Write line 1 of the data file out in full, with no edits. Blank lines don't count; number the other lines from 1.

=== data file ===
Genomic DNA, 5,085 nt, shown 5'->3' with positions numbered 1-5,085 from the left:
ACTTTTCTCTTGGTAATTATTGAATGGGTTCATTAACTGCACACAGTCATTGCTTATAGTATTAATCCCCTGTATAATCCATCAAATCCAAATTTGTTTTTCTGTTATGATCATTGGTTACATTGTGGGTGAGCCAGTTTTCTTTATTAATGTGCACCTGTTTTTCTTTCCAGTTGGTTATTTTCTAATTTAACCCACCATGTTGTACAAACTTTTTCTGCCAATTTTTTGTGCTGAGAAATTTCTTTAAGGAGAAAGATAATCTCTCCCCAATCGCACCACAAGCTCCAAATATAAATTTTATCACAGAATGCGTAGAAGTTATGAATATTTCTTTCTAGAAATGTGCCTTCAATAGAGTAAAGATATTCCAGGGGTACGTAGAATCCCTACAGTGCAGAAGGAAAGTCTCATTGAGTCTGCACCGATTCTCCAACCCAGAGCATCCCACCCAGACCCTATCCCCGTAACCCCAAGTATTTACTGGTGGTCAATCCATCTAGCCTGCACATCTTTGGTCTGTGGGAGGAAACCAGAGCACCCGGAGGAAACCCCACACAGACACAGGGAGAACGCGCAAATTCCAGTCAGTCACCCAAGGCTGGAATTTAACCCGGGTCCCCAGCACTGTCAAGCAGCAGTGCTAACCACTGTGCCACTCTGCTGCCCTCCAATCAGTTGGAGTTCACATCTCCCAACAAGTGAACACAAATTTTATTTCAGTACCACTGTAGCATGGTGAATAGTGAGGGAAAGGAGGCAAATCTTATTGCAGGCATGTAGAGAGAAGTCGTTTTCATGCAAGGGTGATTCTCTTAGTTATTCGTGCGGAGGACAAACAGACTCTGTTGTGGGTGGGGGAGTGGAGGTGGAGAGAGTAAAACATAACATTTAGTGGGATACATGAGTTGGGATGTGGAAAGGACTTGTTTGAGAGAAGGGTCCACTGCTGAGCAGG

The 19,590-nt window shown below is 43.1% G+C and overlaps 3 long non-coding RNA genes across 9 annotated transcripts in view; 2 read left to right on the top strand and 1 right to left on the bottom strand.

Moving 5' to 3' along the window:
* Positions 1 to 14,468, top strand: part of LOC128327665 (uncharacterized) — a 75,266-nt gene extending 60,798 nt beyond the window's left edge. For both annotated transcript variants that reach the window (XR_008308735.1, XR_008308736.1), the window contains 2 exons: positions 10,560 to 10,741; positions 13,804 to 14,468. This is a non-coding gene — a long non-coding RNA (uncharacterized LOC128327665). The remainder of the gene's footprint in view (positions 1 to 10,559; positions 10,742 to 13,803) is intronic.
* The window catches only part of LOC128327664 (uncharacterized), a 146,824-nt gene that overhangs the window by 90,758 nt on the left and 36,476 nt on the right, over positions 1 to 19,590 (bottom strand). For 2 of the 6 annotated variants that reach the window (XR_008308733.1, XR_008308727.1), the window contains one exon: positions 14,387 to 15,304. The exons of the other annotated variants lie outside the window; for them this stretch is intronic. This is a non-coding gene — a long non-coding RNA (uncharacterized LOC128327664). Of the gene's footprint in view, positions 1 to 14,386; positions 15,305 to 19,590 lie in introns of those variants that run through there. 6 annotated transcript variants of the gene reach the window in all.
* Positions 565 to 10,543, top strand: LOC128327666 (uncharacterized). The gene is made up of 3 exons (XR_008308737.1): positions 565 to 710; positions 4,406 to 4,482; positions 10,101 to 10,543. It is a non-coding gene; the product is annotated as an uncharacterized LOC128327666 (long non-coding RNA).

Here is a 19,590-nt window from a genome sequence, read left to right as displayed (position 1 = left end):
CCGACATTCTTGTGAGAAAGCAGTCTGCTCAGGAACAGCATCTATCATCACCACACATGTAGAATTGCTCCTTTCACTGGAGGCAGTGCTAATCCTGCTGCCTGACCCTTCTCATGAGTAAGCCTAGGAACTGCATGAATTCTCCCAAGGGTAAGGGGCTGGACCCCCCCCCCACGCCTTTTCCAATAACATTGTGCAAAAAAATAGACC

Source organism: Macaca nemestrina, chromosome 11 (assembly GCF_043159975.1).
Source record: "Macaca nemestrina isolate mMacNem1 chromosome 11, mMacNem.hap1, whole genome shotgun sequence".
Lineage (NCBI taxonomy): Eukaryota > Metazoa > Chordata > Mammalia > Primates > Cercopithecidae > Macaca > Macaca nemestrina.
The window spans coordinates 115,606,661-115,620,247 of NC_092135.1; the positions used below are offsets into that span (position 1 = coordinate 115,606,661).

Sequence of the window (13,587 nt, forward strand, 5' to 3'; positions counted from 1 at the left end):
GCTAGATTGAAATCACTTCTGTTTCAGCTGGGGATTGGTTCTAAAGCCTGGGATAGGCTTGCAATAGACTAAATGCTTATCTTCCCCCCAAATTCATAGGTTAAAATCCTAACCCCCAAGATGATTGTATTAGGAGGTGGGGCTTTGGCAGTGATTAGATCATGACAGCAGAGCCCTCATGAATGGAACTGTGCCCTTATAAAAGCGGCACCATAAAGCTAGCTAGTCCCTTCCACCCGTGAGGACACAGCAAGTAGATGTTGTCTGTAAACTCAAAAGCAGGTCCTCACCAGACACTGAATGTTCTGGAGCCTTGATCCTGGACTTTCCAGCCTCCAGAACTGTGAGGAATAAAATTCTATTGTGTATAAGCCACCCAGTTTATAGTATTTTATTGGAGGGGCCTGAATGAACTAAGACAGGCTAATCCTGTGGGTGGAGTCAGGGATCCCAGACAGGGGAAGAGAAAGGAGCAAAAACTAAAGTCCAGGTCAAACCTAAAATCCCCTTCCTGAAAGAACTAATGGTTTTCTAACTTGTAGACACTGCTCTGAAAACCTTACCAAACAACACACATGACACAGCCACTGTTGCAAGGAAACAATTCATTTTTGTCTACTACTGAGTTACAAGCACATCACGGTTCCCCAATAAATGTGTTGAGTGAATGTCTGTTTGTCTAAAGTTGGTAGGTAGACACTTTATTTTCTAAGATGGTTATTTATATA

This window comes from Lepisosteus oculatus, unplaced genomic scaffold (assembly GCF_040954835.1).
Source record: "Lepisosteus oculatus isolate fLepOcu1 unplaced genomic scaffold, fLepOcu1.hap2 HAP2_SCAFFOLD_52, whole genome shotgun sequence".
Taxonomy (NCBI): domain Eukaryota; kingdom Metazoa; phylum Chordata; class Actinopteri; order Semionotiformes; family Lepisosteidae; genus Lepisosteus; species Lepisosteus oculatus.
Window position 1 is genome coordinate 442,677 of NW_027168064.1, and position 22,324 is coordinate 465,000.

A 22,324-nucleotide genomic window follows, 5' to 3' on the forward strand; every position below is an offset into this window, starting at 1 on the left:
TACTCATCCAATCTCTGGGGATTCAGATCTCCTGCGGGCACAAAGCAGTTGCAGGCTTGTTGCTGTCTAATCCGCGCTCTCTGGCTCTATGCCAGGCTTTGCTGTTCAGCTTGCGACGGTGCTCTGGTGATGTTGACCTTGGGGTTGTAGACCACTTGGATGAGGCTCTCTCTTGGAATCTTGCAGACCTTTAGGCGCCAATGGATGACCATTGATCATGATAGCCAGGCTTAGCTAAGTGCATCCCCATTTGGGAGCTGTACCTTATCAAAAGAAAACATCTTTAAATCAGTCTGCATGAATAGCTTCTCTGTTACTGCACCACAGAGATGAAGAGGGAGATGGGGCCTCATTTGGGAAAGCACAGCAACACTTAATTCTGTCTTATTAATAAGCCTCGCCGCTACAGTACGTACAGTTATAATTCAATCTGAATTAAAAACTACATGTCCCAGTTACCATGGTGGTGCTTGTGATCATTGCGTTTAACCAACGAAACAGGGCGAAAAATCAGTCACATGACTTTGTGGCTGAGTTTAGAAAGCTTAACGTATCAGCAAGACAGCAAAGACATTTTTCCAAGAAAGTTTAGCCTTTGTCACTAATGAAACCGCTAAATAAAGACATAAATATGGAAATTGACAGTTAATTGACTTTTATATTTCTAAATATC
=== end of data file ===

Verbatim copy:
Genomic DNA, 5,085 nt, shown 5'->3' with positions numbered 1-5,085 from the left: